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Why early intervention undermines resilience and pathologises communities

fitzpatrick-Mike-100.gifby Hackney GP Michael Fitzpatrick

The old medical adage “prevention is better than cure” has been extended from infectious diseases to diverse social problems, such as obesity, teenage pregnancy, substance abuse and antisocial behaviour, all supposedly raging at epidemic proportions.

Although the conviction that early intervention yields better outcomes has a common sense appeal, it is only true if the diagnosis is correct and the preventive measures used produce the desired effects (without producing adverse consequences).

But consider obesity and teenage pregnancy. It is by no means clear that the scale of these problems is as great or the consequences as serious as the scaremongers and moralisers who have taken up crusades around these issues seem to believe. Panics about alcohol and drugs, crime and delinquency have come and gone over the years, whether or not there has been a significant recent increase in these problems. The causes are complex and simple solutions are in short supply.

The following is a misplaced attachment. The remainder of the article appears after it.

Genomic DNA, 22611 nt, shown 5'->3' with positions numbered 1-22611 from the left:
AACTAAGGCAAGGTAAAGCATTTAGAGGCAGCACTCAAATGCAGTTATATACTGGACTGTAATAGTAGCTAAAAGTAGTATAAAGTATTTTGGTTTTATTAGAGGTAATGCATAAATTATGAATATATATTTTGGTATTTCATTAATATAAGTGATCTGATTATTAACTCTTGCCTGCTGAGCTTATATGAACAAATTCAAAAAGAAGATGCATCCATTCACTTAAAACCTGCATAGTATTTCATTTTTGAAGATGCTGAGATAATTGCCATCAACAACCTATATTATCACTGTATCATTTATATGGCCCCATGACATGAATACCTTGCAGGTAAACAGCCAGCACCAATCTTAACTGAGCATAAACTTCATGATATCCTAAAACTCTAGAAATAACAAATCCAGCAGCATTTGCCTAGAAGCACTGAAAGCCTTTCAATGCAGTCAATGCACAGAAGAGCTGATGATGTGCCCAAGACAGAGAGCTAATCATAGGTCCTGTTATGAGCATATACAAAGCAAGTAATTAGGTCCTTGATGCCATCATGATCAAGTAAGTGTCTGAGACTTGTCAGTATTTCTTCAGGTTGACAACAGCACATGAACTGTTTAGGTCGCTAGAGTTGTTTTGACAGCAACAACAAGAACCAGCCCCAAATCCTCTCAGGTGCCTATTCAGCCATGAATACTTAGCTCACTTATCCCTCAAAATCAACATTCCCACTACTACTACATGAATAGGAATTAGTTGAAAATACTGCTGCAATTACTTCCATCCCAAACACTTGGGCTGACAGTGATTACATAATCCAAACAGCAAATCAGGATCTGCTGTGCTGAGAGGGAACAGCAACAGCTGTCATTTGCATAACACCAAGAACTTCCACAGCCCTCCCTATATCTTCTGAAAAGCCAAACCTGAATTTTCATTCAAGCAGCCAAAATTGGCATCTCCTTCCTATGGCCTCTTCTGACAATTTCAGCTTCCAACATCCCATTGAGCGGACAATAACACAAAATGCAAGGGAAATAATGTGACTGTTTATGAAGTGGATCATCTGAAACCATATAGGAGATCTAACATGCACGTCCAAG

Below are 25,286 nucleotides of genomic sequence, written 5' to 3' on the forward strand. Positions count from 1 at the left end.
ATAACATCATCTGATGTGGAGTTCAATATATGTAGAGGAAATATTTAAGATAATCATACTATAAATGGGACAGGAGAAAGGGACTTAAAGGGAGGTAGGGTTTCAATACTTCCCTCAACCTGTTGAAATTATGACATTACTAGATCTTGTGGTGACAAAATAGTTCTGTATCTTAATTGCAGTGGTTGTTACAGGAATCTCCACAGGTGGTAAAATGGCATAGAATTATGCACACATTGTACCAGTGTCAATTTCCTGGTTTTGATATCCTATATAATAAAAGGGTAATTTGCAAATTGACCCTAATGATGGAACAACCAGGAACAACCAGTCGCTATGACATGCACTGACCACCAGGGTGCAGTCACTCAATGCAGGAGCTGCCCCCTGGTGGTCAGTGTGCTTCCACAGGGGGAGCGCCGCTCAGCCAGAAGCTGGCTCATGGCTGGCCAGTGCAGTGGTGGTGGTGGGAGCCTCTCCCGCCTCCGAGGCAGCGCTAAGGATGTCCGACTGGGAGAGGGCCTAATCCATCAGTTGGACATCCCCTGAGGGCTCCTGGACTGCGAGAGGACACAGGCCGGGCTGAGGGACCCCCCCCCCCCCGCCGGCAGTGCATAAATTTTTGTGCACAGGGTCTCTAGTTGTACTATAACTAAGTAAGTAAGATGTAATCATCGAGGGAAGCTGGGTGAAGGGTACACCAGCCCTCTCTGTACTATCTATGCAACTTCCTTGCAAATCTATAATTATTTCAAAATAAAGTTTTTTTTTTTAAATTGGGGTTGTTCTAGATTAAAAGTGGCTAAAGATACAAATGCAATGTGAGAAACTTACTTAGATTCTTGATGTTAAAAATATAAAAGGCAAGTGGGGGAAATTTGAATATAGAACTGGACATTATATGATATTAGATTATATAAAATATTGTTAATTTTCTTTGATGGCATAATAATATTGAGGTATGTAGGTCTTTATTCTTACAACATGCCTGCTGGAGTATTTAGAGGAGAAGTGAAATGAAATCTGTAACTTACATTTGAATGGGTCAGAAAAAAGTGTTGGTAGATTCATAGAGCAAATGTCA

Early intervention is driven by the power of wishful thinking. The notion that there is a window of opportunity before the age of three within which adults can decisively influence infantile development is an old dogma of psychoanalysis now dubiously reinforced by speculative neuroscience. Massive research into Sure Start has confirmed that the evidence for its efficacy is very weak – yet it is stronger than that for any other form of early intervention.

The downside of early intervention is that it pathologises whole communities, inevitably communities that already suffer poverty and neglect.

By replacing family and social links with therapeutic relationships between targeted individuals and professionals, early intervention further undermines personal resilience. Rather than strengthening individuals and communities, it renders them more atomised and more dependent on state support.

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